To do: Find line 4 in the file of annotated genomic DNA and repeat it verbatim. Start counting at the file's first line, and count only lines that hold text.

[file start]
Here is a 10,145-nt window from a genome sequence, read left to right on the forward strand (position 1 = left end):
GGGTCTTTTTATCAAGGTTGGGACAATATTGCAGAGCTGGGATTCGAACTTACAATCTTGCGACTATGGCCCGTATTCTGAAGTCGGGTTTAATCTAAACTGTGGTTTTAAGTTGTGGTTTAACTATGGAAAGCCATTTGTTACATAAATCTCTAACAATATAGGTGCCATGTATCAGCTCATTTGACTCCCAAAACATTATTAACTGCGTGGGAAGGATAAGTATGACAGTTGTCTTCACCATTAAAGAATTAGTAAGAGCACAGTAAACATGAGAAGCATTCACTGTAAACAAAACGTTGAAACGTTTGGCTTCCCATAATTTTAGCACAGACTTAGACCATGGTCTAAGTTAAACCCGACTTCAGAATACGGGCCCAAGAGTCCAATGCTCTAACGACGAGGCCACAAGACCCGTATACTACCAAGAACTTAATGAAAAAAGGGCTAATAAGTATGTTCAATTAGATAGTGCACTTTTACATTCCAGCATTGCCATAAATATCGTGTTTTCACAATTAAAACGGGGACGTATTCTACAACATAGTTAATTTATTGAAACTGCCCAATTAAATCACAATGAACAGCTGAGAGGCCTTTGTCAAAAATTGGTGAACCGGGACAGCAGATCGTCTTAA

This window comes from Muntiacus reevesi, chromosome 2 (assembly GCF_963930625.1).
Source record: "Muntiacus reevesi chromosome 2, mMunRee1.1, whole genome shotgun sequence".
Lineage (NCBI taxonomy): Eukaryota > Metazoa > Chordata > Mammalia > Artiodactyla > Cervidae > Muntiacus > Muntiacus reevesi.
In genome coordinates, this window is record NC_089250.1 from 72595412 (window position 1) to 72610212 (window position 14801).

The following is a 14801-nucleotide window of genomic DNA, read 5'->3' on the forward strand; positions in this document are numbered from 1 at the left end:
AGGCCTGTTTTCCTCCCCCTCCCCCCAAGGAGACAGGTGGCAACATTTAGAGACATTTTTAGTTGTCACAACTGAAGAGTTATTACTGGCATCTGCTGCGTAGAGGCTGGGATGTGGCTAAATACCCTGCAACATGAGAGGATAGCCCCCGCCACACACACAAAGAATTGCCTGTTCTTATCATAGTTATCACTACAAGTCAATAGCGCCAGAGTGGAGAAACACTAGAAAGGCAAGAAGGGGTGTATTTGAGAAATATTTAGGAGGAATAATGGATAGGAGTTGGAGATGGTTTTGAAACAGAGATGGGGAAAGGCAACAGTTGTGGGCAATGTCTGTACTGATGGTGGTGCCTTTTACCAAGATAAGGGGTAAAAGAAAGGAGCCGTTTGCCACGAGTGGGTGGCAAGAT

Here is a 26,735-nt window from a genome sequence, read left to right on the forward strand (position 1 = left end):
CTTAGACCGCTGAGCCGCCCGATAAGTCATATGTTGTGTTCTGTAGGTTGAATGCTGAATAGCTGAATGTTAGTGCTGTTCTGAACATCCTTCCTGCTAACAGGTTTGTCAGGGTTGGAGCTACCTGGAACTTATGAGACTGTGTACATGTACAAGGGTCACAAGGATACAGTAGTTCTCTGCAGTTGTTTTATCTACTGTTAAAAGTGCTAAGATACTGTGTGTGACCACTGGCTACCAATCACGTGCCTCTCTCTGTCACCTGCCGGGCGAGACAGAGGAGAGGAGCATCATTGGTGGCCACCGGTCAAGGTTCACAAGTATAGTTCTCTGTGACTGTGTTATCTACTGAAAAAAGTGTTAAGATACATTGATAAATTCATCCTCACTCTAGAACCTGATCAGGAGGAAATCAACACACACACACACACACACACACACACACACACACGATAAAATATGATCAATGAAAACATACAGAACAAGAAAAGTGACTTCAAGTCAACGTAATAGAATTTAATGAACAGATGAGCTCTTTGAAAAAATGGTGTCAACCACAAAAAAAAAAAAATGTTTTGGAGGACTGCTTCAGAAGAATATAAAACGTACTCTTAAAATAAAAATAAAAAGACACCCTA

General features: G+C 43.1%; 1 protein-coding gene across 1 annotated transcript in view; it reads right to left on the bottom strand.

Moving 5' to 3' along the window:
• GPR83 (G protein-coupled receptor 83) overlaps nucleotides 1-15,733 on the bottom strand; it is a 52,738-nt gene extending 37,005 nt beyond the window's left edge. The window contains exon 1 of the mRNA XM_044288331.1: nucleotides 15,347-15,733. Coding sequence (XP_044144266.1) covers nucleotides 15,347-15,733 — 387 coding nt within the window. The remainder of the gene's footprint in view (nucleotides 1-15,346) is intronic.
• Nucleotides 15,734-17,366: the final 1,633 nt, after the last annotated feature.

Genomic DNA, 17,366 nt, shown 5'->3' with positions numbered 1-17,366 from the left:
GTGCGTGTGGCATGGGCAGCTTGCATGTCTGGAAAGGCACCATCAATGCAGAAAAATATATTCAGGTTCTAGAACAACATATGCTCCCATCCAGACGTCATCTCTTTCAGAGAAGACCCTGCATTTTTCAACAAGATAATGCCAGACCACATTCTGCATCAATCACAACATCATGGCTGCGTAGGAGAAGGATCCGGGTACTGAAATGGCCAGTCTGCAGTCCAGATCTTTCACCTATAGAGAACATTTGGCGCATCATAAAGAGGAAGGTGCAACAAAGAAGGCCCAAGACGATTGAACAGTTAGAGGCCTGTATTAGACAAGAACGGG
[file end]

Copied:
Source record: "Muntiacus reevesi chromosome 2, mMunRee1.1, whole genome shotgun sequence".